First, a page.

Mike Fine: Don't overlook Garnett as league MVP

Mike Fine

I told someone the other day that I was torn about my choice for MVP of the NBA.

I was thinking that it had to be a two-player race between the Lakers’ Kobe Bryant and the Hornets’ Chris Paul, but I was giving the nod to Paul because of the way he directs a team that otherwise would have no business leading the Western Conference.

I was misguided. Kevin Garnett will not win his second MVP this season, for a variety of reasons, and he should. There isn’t  a player in the NBA who has a more dramatic impact on his team than Garnett. Chris Paul and the Hornets? 52 wins. Kevin Garnett and the Celtics? 60 wins and start-to-finish league domination.

The problem is, people outside of Boston probably have no clue about the inner workings of this team and how Garnett’s ethic has permeated it since the day he first arrived in Boston.

Here’s what really put me over the top:

Paul Pierce, March 30: “Hands down, he (Garnett) should have it. You’ve gotta understand where I came from a year ago. I couldn’t have imagined it. The whole face of the Celtics nation turned around when the trade happened with this guy. Everyone talks about the MVP and they talk about numbers, but this guy has changed the whole culture around here and I think that says a lot for everything. The mentality, the day-to-day aspect … everything is changed from a year ago.”

Pacers coach Jim O’Brien, April 2: “I don’t think I can remember a player coming into a franchise like Garnett has and completely and single-handedly changed the culture of the organization, and I think he’s done that. So there might be people on the court that are better statistically than Kevin Garnett. I think if you’re talking most valuable, I can’t imagine anybody any more valuable to their team than Garnett is.”

That’s the thing. Paul leads the NBA in assists and steals, while averaging 21.4 points per game. He’s playing on a team with only one other All-Star, David West, and it’s a team that would otherwise be fighting for a playoff berth.

Bryant is fantastic. As Celts coach Doc Rivers says, he probably should have won an MVP before. This season he’s averaging 28.7 points a game, and there’s little doubt that the Lakers wouldn’t be anywhere near as strong as they are without him.

Many throw in LeBron James’ name, too. The Cavs forward is averaging a league-best 30.3 points and he’s a fabulous basketball player, but y’know what? Come see me when his team is a little closer than 18 games out of first place in the East, and, oh, at least 10 games above .500.

All things being equal, borderline candidates start getting eliminated immediately when their teams aren’t blowing away the opposition. So Paul and Bryant are eligible. James is not.

Now, the reason that Garnett won’t win the award is twofold. First, he’s not blowing anyone away with his statistics. His double-double totals are down considerably from his Minnesota days. He led the NBA with 66 last season but is down to 27 this season.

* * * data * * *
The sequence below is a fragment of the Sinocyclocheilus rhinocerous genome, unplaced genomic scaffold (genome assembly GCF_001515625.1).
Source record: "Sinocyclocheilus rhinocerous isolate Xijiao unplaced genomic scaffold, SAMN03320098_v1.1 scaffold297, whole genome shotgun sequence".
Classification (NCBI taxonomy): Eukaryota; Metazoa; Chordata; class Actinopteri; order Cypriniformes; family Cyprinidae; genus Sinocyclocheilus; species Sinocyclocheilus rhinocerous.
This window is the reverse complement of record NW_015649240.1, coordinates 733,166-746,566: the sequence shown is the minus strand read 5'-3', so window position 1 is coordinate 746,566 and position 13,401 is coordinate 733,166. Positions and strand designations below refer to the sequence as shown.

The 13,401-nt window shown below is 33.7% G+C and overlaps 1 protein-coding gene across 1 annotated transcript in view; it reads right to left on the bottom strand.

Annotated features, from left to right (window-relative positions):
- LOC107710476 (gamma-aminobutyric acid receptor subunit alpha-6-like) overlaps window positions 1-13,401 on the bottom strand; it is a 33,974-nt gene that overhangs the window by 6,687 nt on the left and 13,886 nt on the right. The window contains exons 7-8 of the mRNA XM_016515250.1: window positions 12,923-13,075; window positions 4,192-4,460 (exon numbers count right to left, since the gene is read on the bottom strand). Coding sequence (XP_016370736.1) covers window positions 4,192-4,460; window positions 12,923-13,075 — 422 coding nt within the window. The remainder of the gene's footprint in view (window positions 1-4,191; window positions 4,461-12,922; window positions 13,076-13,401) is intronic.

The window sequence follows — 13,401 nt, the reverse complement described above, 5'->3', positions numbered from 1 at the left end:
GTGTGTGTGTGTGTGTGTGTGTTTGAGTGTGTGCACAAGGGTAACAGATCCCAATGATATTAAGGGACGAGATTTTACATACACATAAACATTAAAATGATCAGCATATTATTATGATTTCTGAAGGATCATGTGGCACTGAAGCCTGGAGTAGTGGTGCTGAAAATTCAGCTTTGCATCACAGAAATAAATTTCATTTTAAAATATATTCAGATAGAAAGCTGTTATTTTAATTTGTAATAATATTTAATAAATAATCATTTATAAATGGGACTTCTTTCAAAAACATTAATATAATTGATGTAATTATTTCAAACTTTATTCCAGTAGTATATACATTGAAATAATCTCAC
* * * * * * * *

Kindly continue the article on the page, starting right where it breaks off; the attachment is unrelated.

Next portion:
Voters will see his 18.4 points and 9.4 rebounds and think, Amare Stoudemire’s doing better than that. Bryant and James are doing better than that. Orlando’s Dwight Howard is doing better than that, too.

Secondly, they’ll see Garnett excelling because he has Ray Allen and Pierce playing alongside him, thinking that’s the reason he looks so good on the court.

But here’s what they don’t see: His defense, for one. It’s been the catalyst for the entire season. O’Brien on Wednesday called the Celts the flat-out best defensive team in the NBA. That didn’t happen because the Celtics added Allen, or James Posey. It didn’t happen overnight, either. It happened because of Garnett. But few will inject that into their reasoning.

One other thing they won’t include, because they really don’t see it, is the underlying Garnett effect on this team, from the locker room to the buses and planes, to his nurturing of young talent to his pushing Rajon Rondo off the free throw line to calm him down after shooting an air ball.

Yeah, from the moment he arrived, Garnett was on the phone with Allen and Pierce, making plans, getting commitments.

The team was on the court the first week in September, a month before it was required, because Garnett wanted to establish something and others couldn’t wait to be around him. Nobody knows that. Nobody sees his intensity in practice, which is where it all starts.

Few will admit that while the Lakers and the Hornets wouldn’t be what they are without Bryant and Paul, neither would the Celtics without Garnett. And the Celtics are head and shoulders above the rest.

"I think Kevin Garnett is such a great player that he makes people play together," said Denver coach George Karl after his Nuggets lost to the Celtics by 26 points in the first week of the season. "He won't tolerate it any other way. I think Pierce and Ray are both only thinking about winning now. I think they're legitimate."

“I think everyone’s impressed with what they’ve done and how they go about their business,” said Nets coach Lawrence Frank. “And it all starts with Kevin. That’s why the guy is a Hall of Fame player.”

He’s subordinated his game to make Pierce and Allen — and everyone else — stand out. Again, all things being equal, the Celtics this week won their 60th game and are 36 games ahead of last year’s pace, tying the 1997-98 Spurs for the biggest turnaround in NBA history. That mark will soon be shattered as the Celtics claim homecourt advantage for the playoffs.

There’s one reason for that -- an MVP reason.

The Patriot Ledger